June 24, 2024
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The Psychological Impact of Quarantine

(Courtesy of SMGH) As we read the various reports of when this pandemic will be under control and when we will all get the vaccinations, there seems to be a lot of hope that we may see relief by late summer—15 to 18 months after it started. Which means we can finally get out of our quarantined dwellings and back to a normal life once again. Or can we?

Soon we will be seeing reports on the psychological impact of quarantine, which may be with us for years to come. Common symptoms include post-traumatic stress disorder (PTSD), acute stress disorder, exhaustion, detachment from others, anxiety when dealing with the sick, irritability, insomnia, poor concentration and indecisiveness, deteriorating work performance and reluctance to work or consideration of resignation. And some of these factors can be four times higher in children than adults. These symptoms have been reported in varied studies of earlier pandemics1—SARS, EBOLA, H1N1—that included hospital personnel and the general public.

These earlier studies have shown the considerable psychological impact for those affected. Which is why other public health measures that prevent the need to impose quarantine (such as social distancing, cancellation of mass gatherings and school closures) were thought to be more favorable. Needless to say, the results of our COVID-19 pandemic will have case studies for years to come to determine the effectiveness of such measures.

What can we do now? Since we need to adhere to the CDC guidelines of social distancing, masks and avoiding mass gatherings, we still need to live our lives as normal as possible. People may be out of work, so their day-to-day life needs to be addressed. Local food banks have been established. For those who can help, giving is most important now. Maybe adopt a family to help during this crisis. Or at least donate to those groups that do help.

People in quarantine fear being infected or infecting others, and they also often have catastrophic appraisals of any physical symptoms experienced during the quarantine period: Do I have symptoms of COVID? What should I do? And of course, these fears are exacerbated by the often-inadequate information received from the wealth of media sources, some of whom love to use scare tactics with their reporting. The public needs a steady flow of accurate information, which should be from the CDC or U.S. Department of Health.

The rest is up to families to determine what they do to fend off boredom. Many turn to social media, which can be a blessing or a curse—a blessing in that you can reach out for help, a curse in that you live your life with a mobile phone in your hand. Reaching out for help can be with friends or it can be social workers or psych doctors.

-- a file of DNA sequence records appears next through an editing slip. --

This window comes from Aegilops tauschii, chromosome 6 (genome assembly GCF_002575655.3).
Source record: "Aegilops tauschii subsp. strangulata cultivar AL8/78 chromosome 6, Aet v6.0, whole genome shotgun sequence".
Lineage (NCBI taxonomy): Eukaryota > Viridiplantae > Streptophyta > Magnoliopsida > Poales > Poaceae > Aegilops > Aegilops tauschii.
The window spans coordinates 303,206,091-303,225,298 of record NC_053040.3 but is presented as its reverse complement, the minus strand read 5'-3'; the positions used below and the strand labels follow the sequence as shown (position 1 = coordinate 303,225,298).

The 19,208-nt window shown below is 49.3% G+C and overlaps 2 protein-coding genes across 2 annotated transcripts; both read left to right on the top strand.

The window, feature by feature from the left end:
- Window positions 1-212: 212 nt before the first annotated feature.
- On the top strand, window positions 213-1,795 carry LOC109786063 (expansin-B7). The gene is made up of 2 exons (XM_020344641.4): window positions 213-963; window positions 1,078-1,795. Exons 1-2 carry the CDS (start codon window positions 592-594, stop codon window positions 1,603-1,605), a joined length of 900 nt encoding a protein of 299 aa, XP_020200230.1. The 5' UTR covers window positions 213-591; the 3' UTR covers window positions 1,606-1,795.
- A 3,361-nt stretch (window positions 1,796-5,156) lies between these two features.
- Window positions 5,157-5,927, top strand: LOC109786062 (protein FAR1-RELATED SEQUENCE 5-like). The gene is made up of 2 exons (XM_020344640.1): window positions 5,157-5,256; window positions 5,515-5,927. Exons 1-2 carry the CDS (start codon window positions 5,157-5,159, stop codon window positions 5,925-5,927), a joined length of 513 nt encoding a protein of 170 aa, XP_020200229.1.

If you have children at home, it’s time to use your imagination with fun projects. Creating those unique cards and sending them to healthcare workers were a big hit and boosted morale for those on the front line who needed it most. Maybe have a group of parents, perhaps parents of a school classroom create a virtual contest emphasizing creativity. Obviously, learning remotely is important, and many education facilities are offering online classes. Warning: Young ladies, don’t apply makeup when you are in a Zoom classroom.

Behavioral Health Services. “At St. Mary’s General Hospital, we recognize the impact this pandemic will have on our psyche and we are preparing educational programs to help the community, including a webinar coming soon,” said Kathleen Fisher, LSW, LPC, ACS, executive director, Behavioral Health Services (BHS). “Our department provides a wide range of programs and facilities enabling adults, children and adolescents to function productively and independently. Our primary goal is to help clients reach and maintain their highest level of function psychologically, socially, vocationally and economically. BHS offers outpatient, inpatient and residential services.”

For more information or to make an appointment, please call 973-470-3514.

St. Mary’s General Hospital—nationally recognized, locally preferred—among the top hospitals in America for health, quality, and patient safety! A center of excellence for maternal-child, the hospital has over 550 physicians and 1,200 employees, with every staff member committed to providing respectful, personalized, high-quality care—to satisfy patients’ needs and exceed their expectations. St. Mary’s General is a proud member of Prime Healthcare, which has more Patient Safety Excellence Award recipients for five consecutive years (2016-2020) than any other health system in the country including a “Top 15 Healthcare System” by Truven Health Analytics. To learn more about St. Mary’s General Hospital, visit https://www.smh-nj.com/ or Facebook at https://www.facebook.com/StMarysGeneral.

For more information, please contact George Matyjewicz, PhD, Community Liaison at [email protected]

1 The Lancet Journal, a weekly peer-reviewed general medical journal, among the world’s oldest and best-known general medical journals (founded 1823).  https://www.thelancet.com/action/showPdf?pii=S0140-6736%2820%2930460-8

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